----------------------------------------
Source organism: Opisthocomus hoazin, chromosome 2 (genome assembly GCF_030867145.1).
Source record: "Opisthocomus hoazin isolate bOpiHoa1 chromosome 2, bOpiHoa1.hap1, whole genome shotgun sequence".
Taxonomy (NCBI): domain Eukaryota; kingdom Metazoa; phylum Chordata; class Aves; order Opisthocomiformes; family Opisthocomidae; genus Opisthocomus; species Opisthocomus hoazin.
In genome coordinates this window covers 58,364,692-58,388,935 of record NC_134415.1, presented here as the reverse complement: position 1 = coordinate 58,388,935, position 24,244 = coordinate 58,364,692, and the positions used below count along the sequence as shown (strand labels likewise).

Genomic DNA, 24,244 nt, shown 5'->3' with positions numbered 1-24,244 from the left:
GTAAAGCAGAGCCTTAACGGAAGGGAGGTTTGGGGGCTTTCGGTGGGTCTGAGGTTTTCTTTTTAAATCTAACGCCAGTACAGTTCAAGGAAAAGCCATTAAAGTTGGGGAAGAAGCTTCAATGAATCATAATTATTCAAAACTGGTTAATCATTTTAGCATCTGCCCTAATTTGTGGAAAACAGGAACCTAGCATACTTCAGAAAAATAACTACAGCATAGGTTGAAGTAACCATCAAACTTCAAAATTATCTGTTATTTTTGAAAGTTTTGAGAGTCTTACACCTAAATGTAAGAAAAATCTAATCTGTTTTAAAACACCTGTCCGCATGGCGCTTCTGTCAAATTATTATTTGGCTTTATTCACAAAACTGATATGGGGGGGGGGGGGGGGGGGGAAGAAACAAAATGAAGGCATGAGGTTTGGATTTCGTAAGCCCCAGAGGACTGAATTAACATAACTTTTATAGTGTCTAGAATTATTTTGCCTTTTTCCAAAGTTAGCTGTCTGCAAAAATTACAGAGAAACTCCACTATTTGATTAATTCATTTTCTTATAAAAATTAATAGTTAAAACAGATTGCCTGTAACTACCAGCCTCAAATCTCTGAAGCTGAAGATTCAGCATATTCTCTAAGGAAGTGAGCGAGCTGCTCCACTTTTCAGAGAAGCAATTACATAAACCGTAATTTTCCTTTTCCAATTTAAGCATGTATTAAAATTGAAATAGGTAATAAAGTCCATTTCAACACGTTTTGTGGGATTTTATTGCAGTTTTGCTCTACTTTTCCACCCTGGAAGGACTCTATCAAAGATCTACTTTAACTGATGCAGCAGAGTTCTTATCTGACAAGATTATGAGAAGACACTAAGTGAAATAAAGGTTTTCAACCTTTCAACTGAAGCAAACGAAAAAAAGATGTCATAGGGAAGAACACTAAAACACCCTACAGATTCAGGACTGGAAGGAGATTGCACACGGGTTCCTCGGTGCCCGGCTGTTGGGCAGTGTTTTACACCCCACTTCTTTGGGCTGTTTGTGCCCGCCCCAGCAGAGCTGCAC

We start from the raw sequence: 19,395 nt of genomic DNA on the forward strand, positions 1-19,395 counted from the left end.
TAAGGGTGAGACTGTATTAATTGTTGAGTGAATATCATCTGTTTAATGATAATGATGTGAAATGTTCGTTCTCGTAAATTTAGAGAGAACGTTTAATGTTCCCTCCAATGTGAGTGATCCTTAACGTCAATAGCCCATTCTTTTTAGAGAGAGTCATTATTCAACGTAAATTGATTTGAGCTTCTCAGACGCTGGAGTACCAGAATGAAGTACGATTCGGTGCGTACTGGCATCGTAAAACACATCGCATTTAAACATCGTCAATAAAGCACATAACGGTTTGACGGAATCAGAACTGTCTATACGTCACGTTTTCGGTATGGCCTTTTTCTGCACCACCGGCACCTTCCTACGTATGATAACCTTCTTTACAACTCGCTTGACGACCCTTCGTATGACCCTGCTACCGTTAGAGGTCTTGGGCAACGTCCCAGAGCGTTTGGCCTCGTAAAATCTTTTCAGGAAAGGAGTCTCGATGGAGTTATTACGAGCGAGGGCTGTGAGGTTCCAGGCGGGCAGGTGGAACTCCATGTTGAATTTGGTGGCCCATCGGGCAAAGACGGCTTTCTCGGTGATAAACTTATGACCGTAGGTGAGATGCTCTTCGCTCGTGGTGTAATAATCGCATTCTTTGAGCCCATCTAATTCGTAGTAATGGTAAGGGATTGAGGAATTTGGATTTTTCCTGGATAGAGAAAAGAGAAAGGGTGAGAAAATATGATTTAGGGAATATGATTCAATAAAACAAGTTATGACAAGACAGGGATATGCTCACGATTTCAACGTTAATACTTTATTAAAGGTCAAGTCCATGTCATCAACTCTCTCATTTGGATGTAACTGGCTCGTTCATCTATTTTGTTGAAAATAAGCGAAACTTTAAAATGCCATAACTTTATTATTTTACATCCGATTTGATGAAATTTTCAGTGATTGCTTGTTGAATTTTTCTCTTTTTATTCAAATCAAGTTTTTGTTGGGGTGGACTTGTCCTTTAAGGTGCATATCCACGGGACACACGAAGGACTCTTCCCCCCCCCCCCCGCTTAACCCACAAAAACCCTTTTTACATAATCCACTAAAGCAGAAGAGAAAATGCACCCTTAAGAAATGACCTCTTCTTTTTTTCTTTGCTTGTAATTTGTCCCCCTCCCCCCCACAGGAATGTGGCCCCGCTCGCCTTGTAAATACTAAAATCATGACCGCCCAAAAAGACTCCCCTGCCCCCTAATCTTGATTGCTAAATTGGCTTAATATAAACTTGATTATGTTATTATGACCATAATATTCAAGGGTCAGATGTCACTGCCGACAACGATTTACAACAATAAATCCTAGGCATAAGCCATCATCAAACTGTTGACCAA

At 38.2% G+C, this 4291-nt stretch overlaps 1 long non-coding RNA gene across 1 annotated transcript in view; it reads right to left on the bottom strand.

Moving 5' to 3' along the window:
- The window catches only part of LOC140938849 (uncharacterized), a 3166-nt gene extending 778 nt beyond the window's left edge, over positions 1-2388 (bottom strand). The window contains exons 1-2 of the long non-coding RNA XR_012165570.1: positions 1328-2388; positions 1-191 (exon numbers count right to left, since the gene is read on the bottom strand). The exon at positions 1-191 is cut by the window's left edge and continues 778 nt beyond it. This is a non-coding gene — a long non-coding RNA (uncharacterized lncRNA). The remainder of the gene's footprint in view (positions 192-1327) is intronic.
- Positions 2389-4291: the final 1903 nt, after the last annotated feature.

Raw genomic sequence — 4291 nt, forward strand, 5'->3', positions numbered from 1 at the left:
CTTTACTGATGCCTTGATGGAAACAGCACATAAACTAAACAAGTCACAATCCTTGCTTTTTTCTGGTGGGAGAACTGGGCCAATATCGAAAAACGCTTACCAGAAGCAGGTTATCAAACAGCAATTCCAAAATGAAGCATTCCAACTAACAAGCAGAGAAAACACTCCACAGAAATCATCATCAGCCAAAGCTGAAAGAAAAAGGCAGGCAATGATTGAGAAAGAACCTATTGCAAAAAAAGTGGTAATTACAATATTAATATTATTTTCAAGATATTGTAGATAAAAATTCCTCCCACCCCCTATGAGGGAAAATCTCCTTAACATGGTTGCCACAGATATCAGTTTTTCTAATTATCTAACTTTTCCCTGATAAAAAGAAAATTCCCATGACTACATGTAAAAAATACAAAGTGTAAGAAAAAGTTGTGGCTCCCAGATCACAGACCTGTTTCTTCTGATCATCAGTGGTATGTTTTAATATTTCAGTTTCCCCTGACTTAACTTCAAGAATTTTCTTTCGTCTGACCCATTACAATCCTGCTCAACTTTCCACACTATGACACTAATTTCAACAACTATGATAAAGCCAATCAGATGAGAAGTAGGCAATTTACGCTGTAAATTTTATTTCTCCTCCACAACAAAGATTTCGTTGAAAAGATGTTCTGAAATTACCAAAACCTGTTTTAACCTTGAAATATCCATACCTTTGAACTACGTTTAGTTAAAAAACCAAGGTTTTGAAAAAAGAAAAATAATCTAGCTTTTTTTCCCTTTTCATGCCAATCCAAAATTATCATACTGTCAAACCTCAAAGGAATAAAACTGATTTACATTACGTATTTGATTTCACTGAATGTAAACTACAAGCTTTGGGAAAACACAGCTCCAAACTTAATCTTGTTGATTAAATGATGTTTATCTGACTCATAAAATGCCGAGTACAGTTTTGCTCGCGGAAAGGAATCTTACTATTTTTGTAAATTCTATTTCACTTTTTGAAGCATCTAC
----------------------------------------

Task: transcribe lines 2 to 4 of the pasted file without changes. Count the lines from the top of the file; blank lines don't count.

Source record: "Opisthocomus hoazin isolate bOpiHoa1 chromosome 2, bOpiHoa1.hap1, whole genome shotgun sequence".
Taxonomy (NCBI): domain Eukaryota; kingdom Metazoa; phylum Chordata; class Aves; order Opisthocomiformes; family Opisthocomidae; genus Opisthocomus; species Opisthocomus hoazin.
In genome coordinates this window covers 58,364,692-58,388,935 of record NC_134415.1, presented here as the reverse complement: position 1 = coordinate 58,388,935, position 24,244 = coordinate 58,364,692, and the positions used below count along the sequence as shown (strand labels likewise).